p
o
e
m
s

He should have stayed home and didn’t move beyond
seeing himself in the windows of the storefronts, Vegas,

Rodeo Drive, the palm lined streets of Miami where petrichor
sticks to sinuses and where the secretly despised teens

in bikinis cast wide gazes. All this languor tugs him whistling
over boulevards, exhaling the combustible air and record

high temps of whatever paradise causes him to swerve
to the wavy heat off asphalt. The jobs he’s held

were about possibility. The rind of a cut orange holding
something bejeweled beneath, yet he’s tired of pretending

to fix the motel ice machine or attending to the one neon tube
that doesn’t light. The schemes he’s dreamed shouldn’t work

and they don’t—or haven’t. But then there’s the interstate,
the smell of the rain falling over the pavement like fugue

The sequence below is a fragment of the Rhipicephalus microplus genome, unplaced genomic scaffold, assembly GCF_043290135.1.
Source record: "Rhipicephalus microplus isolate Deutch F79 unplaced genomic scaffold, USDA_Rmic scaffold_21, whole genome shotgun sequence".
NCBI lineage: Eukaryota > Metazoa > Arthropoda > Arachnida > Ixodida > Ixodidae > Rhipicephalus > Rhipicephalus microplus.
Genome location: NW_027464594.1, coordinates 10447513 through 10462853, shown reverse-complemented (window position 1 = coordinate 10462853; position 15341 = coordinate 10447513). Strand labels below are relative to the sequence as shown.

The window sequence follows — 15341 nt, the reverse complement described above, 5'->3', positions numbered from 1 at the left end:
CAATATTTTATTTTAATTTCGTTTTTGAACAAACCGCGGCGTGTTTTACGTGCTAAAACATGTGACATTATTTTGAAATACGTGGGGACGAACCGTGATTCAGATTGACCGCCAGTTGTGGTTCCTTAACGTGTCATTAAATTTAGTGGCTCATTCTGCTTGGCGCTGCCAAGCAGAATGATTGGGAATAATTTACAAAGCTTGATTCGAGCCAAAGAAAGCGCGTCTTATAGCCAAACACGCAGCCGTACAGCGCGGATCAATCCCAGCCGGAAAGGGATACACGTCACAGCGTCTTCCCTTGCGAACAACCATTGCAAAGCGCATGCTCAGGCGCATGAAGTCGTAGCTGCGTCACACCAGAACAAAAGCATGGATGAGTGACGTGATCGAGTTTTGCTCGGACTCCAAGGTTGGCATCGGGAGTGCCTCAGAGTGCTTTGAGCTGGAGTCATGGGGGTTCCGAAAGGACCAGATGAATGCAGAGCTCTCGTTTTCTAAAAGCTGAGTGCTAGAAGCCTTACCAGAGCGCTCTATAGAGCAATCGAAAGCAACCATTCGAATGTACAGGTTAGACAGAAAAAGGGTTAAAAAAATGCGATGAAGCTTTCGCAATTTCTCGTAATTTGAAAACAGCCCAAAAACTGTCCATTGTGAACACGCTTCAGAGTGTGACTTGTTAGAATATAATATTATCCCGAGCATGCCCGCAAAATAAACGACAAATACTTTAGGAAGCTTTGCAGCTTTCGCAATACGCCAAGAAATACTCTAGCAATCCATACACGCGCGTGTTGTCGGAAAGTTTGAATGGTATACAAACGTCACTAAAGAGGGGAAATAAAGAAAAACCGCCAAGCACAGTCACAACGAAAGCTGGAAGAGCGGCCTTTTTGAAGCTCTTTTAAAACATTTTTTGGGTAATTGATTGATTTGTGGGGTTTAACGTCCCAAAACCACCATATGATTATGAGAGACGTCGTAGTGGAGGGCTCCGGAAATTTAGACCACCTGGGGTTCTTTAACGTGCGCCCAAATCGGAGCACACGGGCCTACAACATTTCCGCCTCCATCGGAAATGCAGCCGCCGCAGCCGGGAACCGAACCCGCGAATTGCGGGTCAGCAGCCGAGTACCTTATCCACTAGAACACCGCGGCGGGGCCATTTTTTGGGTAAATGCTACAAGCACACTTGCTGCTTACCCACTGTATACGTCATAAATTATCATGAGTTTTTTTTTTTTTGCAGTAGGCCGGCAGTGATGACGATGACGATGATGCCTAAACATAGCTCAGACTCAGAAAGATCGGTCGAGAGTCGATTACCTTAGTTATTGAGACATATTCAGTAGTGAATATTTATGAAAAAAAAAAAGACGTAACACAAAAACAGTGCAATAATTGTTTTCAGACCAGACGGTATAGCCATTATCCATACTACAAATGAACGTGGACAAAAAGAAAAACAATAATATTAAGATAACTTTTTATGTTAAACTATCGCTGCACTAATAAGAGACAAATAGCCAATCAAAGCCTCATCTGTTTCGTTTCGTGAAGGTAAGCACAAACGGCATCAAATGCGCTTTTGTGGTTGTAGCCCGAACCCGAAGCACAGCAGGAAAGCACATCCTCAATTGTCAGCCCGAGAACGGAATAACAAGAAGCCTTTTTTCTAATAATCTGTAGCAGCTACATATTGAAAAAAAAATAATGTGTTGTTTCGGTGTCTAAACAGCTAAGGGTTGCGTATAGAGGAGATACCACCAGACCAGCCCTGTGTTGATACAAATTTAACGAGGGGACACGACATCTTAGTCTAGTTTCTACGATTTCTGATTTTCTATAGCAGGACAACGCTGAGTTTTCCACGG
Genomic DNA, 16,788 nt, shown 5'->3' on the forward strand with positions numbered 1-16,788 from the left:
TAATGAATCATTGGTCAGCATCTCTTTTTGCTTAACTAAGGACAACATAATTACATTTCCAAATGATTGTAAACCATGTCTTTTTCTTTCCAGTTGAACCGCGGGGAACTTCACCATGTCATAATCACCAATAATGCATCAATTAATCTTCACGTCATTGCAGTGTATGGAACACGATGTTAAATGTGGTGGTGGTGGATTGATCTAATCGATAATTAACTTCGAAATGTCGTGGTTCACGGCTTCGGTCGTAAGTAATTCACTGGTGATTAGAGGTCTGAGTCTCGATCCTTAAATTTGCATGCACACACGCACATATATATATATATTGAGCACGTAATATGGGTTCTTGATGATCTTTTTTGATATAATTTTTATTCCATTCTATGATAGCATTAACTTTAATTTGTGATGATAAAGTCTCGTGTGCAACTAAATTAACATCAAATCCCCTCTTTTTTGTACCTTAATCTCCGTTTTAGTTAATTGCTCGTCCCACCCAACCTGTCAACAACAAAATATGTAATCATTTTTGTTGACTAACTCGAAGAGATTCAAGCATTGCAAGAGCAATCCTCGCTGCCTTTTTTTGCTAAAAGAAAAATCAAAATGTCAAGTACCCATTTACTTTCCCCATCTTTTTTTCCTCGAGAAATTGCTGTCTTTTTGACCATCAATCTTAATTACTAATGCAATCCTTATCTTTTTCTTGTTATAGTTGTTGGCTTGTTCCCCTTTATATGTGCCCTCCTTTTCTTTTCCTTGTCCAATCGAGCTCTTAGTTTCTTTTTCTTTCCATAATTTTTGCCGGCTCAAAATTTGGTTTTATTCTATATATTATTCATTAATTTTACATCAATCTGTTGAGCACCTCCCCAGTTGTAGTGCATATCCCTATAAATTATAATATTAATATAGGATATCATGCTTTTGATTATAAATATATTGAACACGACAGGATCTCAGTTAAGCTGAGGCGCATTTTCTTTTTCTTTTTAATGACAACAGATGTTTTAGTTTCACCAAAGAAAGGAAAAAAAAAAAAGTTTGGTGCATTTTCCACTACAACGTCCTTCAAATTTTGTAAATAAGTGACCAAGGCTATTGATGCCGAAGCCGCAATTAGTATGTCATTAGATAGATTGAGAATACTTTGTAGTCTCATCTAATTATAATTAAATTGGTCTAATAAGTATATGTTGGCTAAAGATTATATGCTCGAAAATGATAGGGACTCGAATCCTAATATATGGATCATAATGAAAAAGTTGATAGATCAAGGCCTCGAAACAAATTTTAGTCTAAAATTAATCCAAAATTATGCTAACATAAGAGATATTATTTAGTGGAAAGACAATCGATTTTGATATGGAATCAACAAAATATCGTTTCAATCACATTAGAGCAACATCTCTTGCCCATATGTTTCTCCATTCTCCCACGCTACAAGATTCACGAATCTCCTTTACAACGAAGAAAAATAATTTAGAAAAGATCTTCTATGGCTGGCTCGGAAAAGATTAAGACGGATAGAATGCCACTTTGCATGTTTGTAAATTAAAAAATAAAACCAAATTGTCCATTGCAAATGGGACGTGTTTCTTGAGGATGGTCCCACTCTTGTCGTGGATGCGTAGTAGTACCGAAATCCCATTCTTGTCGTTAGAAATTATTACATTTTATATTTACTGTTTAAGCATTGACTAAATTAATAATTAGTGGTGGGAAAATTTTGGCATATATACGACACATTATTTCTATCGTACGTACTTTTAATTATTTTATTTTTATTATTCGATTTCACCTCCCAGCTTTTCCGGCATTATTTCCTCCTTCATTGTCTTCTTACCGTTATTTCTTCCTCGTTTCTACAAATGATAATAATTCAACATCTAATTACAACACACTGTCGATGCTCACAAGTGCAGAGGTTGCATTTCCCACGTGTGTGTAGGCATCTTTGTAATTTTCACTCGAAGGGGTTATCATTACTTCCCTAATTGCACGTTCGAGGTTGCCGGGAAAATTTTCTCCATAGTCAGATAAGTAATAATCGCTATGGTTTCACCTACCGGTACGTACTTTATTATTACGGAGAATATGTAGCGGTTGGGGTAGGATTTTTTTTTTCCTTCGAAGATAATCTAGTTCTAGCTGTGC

and the smell of the peels in the car seat, sickeningly fragrant
in the sun. The tank, full of gas and his hands going numb.

Oliver de la Paz is the author of five books of poetry. The Boy in the Labyrinth will be published by University of Akron Press is Summer 2019. 

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Further Reading

 February 25

For many Hongkongers, 2019 was a grueling emotional journey that changed how they viewed themselves and the city they call home.

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